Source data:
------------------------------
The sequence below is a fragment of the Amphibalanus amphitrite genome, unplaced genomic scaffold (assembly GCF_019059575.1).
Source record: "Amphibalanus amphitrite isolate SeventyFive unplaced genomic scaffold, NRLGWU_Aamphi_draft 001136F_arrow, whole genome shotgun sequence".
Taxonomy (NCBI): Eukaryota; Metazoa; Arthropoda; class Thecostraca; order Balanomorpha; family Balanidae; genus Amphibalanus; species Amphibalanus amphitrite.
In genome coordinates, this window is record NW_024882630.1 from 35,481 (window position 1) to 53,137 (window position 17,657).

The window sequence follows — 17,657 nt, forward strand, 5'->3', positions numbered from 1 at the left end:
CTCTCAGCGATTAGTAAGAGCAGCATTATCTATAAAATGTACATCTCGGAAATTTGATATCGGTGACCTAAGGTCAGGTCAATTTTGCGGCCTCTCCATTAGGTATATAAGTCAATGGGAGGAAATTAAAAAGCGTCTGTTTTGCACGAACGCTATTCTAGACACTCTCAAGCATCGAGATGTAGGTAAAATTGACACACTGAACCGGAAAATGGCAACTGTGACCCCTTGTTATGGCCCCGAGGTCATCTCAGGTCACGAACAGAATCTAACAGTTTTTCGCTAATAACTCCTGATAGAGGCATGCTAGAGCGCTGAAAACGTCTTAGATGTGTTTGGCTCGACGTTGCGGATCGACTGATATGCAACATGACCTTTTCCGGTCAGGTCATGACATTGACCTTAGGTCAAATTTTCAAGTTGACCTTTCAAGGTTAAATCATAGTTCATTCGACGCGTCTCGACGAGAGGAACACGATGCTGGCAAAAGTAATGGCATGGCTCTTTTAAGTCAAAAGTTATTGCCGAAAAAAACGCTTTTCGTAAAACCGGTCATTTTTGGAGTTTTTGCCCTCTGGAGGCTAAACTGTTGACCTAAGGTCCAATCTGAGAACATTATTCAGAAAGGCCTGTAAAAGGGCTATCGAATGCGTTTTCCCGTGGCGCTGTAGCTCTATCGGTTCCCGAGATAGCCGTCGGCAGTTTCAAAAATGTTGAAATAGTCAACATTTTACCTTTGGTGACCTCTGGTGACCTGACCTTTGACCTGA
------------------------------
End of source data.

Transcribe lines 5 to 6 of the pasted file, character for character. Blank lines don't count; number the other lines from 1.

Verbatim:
The window sequence follows — 17,657 nt, forward strand, 5'->3', positions numbered from 1 at the left end:
CTCTCAGCGATTAGTAAGAGCAGCATTATCTATAAAATGTACATCTCGGAAATTTGATATCGGTGACCTAAGGTCAGGTCAATTTTGCGGCCTCTCCATTAGGTATATAAGTCAATGGGAGGAAATTAAAAAGCGTCTGTTTTGCACGAACGCTATTCTAGACACTCTCAAGCATCGAGATGTAGGTAAAATTGACACACTGAACCGGAAAATGGCAACTGTGACCCCTTGTTATGGCCCCGAGGTCATCTCAGGTCACGAACAGAATCTAACAGTTTTTCGCTAATAACTCCTGATAGAGGCATGCTAGAGCGCTGAAAACGTCTTAGATGTGTTTGGCTCGACGTTGCGGATCGACTGATATGCAACATGACCTTTTCCGGTCAGGTCATGACATTGACCTTAGGTCAAATTTTCAAGTTGACCTTTCAAGGTTAAATCATAGTTCATTCGACGCGTCTCGACGAGAGGAACACGATGCTGGCAAAAGTAATGGCATGGCTCTTTTAAGTCAAAAGTTATTGCCGAAAAAAACGCTTTTCGTAAAACCGGTCATTTTTGGAGTTTTTGCCCTCTGGAGGCTAAACTGTTGACCTAAGGTCCAATCTGAGAACATTATTCAGAAAGGCCTGTAAAAGGGCTATCGAATGCGTTTTCCCGTGGCGCTGTAGCTCTATCGGTTCCCGAGATAGCCGTCGGCAGTTTCAAAAATGTTGAAATAGTCAACATTTTACCTTTGGTGACCTCTGGTGACCTGACCTTTGACCTGA